They had just returned from a therapy session. We knew it was bad news— we could see it on their faces. He asked us to come to the living room for a family meeting, and we could see he was trying to hold back tears. I don’t remember how she looked, but it must have been solemn.
He took my youngest sister, Penina, and held her close to him, almost for his own comfort rather than hers. He said it, tears dripping slowly down his cheeks—he said they were getting a divorce. My older sister’s face was a mess of anger and hurt; Leah had already experienced one divorce in her life, when our mother divorced her father, and I can assume she didn’t want to repeat the experience. My second-youngest sister, ten-year-old Rivkah, whimpered, “No. No, you can’t,” in her dogged way. Penina and Rivkah immediately started crying and clung to my father.
I don’t remember if I cried or what I might have said. I remember what I felt though: utter shock, even though it simultaneously seemed inevitable. I felt very broken inside, very betrayed. I remember just sitting there, and not approaching my parents until my dad drew me into a hug with the younger two, and even then staying partially distant.
It’s not as if my life was paradise before the divorce, but it was all I had known. A constantly tense house is quite easy to get used to, and even screaming can get tuned out if it’s heard long enough. I never got used to the infrequent violence or threats, but perhaps if they did it more often, that would also have faded into the background of my life. And in the moments in between the fighting, I was happy.
But now all that was coming apart. How could my parents do this to me? I didn’t turn against them, as I was never that type of girl; if they said it was for the best, it must be. But why must it be for the best? The stability of a persistently edgy life was getting ripped out from under me, and I had no clue of what might follow. Would it be worse than my current life? Better? Would we ever be a family again? These questions terrified me as I stepped over a milestone that would forever mark a boundary in my life.
I told my friends the next day, although I asked them to keep quiet about it. In a way, that was my coping mechanism. Rather than journaling, focusing intently on school work or hobbies, or discussing the matter with friends as a form of therapy, I found the most comfort in letting the divorce take its course. I was an easygoing person, and after the initial shock had worn off, I simply dealt with the situation. Despite the fact that I was terrified, I let it be, prepared to see what the future had in store.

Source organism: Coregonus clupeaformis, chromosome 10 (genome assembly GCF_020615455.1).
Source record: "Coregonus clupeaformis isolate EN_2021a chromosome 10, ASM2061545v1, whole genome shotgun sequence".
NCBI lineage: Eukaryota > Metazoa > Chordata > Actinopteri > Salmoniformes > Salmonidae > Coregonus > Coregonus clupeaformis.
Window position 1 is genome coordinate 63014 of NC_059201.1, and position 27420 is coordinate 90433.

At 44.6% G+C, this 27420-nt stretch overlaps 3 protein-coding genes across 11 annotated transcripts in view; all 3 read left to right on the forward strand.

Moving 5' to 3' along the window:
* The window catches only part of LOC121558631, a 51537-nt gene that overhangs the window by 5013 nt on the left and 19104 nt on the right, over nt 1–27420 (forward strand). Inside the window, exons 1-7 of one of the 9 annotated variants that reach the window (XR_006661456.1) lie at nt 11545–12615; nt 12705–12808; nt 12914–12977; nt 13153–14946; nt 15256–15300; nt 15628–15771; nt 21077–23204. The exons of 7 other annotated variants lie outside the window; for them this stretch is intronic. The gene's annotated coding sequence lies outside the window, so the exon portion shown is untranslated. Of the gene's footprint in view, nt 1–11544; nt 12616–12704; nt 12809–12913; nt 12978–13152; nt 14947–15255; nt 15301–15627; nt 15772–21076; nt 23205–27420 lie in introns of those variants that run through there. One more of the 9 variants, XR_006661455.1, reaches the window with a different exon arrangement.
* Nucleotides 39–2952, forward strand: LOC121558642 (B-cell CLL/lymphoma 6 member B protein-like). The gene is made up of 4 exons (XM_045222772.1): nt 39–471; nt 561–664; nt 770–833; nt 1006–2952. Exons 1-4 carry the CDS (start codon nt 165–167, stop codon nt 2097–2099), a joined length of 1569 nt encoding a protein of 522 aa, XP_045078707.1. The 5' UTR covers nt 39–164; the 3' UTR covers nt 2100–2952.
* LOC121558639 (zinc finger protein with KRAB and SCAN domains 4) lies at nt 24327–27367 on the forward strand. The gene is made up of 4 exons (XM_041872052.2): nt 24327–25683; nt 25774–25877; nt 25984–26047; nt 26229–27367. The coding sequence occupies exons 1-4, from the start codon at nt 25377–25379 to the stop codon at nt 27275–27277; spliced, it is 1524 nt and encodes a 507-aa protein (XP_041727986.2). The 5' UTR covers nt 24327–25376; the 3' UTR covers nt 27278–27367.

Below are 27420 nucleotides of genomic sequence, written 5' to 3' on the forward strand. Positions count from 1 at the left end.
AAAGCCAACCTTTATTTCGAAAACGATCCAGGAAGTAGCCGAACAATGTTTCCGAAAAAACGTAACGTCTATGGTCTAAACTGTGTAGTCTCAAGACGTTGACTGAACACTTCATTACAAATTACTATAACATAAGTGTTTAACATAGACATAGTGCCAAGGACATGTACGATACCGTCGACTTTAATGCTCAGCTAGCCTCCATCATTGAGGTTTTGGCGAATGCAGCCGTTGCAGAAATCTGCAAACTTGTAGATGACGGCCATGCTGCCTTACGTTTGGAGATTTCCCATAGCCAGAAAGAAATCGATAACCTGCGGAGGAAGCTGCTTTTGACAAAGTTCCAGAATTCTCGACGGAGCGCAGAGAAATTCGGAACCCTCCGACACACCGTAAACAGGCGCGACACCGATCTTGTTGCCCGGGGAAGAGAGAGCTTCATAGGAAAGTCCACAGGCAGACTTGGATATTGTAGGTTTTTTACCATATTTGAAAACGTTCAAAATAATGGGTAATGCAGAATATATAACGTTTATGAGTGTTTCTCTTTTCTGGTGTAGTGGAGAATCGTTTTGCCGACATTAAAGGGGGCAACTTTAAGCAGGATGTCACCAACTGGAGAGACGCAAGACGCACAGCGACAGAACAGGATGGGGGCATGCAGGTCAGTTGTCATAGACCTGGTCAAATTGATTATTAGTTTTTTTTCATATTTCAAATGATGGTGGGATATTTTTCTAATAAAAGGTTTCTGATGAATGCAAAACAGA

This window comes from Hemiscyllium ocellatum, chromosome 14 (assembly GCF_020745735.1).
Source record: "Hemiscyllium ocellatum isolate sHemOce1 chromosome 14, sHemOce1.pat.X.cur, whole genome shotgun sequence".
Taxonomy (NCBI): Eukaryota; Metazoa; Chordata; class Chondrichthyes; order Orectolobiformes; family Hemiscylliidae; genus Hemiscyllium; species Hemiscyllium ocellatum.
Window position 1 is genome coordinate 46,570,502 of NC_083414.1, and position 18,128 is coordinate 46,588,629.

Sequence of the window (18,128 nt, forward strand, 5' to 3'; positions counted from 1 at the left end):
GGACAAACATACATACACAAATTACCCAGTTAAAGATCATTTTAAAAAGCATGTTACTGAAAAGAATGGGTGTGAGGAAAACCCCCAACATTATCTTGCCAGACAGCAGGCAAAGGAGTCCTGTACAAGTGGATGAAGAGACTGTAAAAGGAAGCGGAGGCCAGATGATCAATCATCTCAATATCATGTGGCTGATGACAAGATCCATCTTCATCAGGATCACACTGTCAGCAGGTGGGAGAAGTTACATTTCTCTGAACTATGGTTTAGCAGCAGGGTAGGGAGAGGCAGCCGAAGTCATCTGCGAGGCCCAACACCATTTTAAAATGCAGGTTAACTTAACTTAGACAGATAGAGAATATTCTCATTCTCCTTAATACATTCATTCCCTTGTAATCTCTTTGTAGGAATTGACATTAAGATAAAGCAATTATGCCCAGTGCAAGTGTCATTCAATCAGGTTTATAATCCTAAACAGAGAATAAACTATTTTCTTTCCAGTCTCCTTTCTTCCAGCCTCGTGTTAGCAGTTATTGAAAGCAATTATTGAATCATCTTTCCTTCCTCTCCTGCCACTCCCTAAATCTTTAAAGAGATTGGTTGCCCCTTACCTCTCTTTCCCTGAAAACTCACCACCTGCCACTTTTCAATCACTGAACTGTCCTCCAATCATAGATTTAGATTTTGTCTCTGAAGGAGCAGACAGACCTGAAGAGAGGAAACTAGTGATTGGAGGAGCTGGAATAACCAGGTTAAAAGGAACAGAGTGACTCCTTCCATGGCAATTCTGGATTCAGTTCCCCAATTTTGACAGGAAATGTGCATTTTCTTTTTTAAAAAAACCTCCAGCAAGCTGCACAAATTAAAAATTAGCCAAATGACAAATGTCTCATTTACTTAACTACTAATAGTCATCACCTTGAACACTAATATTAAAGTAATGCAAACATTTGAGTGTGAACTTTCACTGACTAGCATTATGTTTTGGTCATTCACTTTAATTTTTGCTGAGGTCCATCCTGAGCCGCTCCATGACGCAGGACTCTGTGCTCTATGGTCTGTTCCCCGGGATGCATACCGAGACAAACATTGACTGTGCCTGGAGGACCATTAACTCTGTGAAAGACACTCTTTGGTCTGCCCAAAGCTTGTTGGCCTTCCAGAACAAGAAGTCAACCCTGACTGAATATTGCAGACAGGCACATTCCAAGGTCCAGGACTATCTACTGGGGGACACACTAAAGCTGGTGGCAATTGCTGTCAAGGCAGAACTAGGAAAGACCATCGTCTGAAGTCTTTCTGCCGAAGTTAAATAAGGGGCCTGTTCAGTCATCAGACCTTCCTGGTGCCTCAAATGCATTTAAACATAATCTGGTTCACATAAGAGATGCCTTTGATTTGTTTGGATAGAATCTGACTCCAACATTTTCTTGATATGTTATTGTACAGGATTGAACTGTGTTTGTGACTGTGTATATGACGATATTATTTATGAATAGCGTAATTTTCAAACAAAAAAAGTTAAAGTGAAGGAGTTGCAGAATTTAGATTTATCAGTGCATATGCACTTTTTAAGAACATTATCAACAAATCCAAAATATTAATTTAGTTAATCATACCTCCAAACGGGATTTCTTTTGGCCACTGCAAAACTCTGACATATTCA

I don’t remember my sisters’ reactions, however, I feel like they were much louder than mine. I would like to say that the divorce bonded me to my sisters, that we supported each other in our struggles. But really, we all just collapsed, and I landed on the bottom of the pile, crushed by the others’ sorrows. It seemed to me that my feelings were unimportant because they were quiet, and I had to support the louder ones, the younger two.
Rivkah, Penina, and I all agreed on one thing though: we wanted our parents to get back together. Especially after the initial announcement, where it seemed the verdict could be reversed so effortlessly, we all hoped and prayed that our parents would decide not to get a divorce, and that everything would be “happily ever after.” We knew not to try a Parent Trap move, as it would never work, but we dreamed….
Thankfully, my sisters and I had a lot of support during this trying time. My grandparents, aunts and uncles, and friends were all there for me. I know that my sisters may not have enjoyed being pitied and treated like a charity case, but I liked it. I wanted to be in the center of people’s thoughts, not for the sake of attention, but so I could feel the warmth and support of people who loved me enveloping me like a soft blanket.
My parents tried to support us as well, but they were too caught up in their own emotional strife, and understandably so: the divorce wasn’t easy for them either. But while my parents were immersed in themselves, they didn’t realize how much they projected their feelings out loud. In the months immediately after the announcement, before either parent had moved out, the house was louder and tenser than ever before. Ima and Daddy were so angry at each other. It was as if they decided that since they couldn’t fix the marriage, they might as well let it explode in our faces. My parents no longer had to say, “He’s my husband; I must control myself.” Instead, she was his “ex,” and he could yell as much as he pleased.
This certainly did not abate my fear of the divorce. If this was how my parents acted after being “separated” only one month, how would they get along after six months? My bat mitzvah was scheduled to be almost exactly a year after my parents decided to divorce. Would they be able to stop arguing long enough to plan my special day? If we could make it happen, would they fight the whole way through? The divorce seemed to be tearing our family apart more than the marriage ever had.